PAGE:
I lost interest about two-thirds of the way thru and set this one aside a while ago. Coming back to it, I can't work up the energy to finish it off. The biggest detraction for me was, as i recall, the lack of an overarching narrative -- this is really just a collection of vignettes profiling various real-world characters who play different roles in the oil trade. The outrage generated wasn't/isn't enough to carry my thru.
Jun 28, 2015 Caitlin rated it it was ok
The corruption detailed is appalling, but somehow unsurprising. There wasn't a great narrative or cadence (chapters sectioned off by person/entity to be explored), and this made the intake of historical facts/'stories' difficult to string together. If this was my field, I may have been very interested, but I have put this away for now in favor of something more enjoyable/interesting to read.
Mike Coville
Aug 11, 2016 Mike Coville rated it really liked it
I enjoyed reading this book. The Author does a great job of telling the story of the insiders in an intriguing way that made we want to know more. Ken Silverstein presents a lot of information without making it feel like a history textbook. I would put this in the same category as "Confessions of an economic hitman".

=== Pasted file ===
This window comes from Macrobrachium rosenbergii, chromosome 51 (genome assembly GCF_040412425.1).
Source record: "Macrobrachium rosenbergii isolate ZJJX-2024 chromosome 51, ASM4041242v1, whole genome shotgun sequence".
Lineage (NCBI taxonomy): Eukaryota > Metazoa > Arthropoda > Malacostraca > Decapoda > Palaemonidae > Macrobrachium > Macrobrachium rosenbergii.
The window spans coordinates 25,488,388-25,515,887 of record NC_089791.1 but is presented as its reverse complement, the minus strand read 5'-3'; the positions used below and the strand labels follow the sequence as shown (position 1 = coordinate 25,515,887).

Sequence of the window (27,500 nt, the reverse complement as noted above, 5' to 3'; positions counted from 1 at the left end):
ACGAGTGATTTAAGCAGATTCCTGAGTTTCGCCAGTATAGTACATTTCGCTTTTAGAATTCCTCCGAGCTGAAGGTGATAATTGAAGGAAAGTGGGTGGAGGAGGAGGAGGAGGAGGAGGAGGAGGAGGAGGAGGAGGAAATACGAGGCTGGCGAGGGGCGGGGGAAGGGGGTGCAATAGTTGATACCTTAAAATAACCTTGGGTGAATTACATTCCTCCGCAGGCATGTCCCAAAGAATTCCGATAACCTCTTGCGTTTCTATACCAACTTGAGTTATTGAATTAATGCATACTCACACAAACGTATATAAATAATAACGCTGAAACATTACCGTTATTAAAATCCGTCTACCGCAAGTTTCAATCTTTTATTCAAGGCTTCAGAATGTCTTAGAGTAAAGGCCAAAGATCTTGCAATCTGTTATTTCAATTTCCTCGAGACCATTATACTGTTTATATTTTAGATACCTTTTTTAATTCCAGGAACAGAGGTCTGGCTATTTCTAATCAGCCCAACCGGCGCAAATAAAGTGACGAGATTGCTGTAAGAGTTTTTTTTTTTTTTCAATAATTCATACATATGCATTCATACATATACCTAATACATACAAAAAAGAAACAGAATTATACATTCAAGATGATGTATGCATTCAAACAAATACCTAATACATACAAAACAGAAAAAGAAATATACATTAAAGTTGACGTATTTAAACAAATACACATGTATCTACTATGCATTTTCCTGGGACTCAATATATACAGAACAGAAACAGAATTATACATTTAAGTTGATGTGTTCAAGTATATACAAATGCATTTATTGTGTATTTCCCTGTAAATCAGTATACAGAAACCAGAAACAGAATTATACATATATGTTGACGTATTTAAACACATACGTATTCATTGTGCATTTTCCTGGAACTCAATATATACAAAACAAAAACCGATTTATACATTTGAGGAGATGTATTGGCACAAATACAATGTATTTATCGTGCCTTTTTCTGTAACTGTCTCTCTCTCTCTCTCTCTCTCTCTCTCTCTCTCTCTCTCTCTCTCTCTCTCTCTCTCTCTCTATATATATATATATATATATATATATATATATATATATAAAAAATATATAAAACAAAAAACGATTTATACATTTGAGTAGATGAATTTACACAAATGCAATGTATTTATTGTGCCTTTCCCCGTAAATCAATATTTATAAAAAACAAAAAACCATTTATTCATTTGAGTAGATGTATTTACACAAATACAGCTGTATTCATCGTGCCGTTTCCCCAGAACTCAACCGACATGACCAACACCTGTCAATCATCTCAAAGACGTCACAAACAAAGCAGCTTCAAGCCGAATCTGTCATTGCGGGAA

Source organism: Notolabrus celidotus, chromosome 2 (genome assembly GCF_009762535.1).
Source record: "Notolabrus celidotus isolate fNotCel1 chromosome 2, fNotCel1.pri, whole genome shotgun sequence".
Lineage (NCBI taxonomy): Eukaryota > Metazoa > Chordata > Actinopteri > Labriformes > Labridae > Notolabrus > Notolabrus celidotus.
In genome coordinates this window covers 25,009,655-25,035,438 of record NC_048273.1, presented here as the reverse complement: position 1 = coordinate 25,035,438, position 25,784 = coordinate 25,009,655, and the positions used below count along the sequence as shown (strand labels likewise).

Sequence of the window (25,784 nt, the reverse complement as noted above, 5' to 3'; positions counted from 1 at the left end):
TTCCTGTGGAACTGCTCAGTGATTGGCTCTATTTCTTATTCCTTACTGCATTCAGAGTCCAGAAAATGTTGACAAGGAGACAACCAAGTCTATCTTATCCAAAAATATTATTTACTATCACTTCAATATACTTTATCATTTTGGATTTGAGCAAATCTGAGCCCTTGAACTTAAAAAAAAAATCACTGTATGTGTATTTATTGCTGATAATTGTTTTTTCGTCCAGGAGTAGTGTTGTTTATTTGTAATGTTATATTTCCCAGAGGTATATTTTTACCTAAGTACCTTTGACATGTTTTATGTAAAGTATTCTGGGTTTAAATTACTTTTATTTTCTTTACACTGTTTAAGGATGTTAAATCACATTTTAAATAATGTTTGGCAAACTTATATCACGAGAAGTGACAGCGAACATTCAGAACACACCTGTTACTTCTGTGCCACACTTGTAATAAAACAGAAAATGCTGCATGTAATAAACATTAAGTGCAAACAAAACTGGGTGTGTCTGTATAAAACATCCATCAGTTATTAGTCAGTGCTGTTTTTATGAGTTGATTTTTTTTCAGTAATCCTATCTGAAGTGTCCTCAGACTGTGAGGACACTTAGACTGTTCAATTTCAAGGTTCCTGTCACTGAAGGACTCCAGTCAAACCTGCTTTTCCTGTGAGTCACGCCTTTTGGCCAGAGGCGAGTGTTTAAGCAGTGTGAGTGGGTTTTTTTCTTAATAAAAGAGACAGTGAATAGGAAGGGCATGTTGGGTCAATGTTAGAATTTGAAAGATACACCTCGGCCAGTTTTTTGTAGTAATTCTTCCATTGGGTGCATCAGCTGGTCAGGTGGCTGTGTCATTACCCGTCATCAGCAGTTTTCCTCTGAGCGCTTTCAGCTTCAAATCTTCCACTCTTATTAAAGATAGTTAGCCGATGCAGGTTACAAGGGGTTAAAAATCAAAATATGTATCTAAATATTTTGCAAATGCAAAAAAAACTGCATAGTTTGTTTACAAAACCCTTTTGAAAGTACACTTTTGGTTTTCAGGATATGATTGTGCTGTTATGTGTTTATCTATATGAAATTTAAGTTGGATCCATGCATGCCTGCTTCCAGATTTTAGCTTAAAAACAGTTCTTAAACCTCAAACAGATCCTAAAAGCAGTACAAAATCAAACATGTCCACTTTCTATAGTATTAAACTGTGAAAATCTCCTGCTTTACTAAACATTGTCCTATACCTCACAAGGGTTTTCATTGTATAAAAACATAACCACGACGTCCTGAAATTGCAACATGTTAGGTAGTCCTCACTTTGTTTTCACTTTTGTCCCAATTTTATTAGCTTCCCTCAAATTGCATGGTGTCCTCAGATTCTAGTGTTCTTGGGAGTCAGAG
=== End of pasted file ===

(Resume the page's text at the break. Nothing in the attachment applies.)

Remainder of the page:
I recieved this book as a digital ARC from
Jun 12, 2014 Muireann rated it it was ok
It's pretty interesting in parts, but it's mostly just gossipy stuff, it lacks a cohesive articulation of the structure of the oil industry - the focus on individuals limits it's impact pretty drastically. It is also incredibly repetitive.
Jun 09, 2016 Leif rated it liked it
Often garrulous and unstructured, despite its merits: read it if you're fascinated with the behind-the-scenes trading world of oil and corruption only, in which case the scandalous (but almost lasciviously drawn) stories here will interest you.
Jul 15, 2014 A.J. rated it really liked it
Shelves: current-events
A superb, quick and interesting read into the hidden world of global petroleum. If you want to learn more, or simply want to understand some of the "whys" behind our current diplomacy and politics, Silverstein's book is enlightening.
Tom Fontaine
Jul 08, 2015 Tom Fontaine rated it really liked it  ·  review of another edition
I thought is was going to be a general hack-job on how all the oil business is evil. Was pleasantly surprised. The first couple of chapters on fixers, dictators and traders made the book worth reading.
Aug 18, 2014 K rated it liked it
I was hoping this book would be more about oil trading, supply and price fixing but instead it focused more on select individuals and regimes and how they do business. Overall, a decent read.
Jun 12, 2014 James rated it liked it
Some very strong focused chapters and some rather wooly ones that meander. An interesting quick read overall.
Sep 10, 2014 John rated it really liked it
excellent work, my only complaint is that he could've made it twice as long and covered more people.
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May 30, 2014
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Sep 19, 2016
Chuck Leduc
Chuck Leduc rated it did not like it
Aug 15, 2015
Nancy Hendrickson
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Feb 14, 2015
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May 15, 2015
Melissa Lockwood
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Sep 28, 2014
Patricia rated it it was amazing
Jun 05, 2014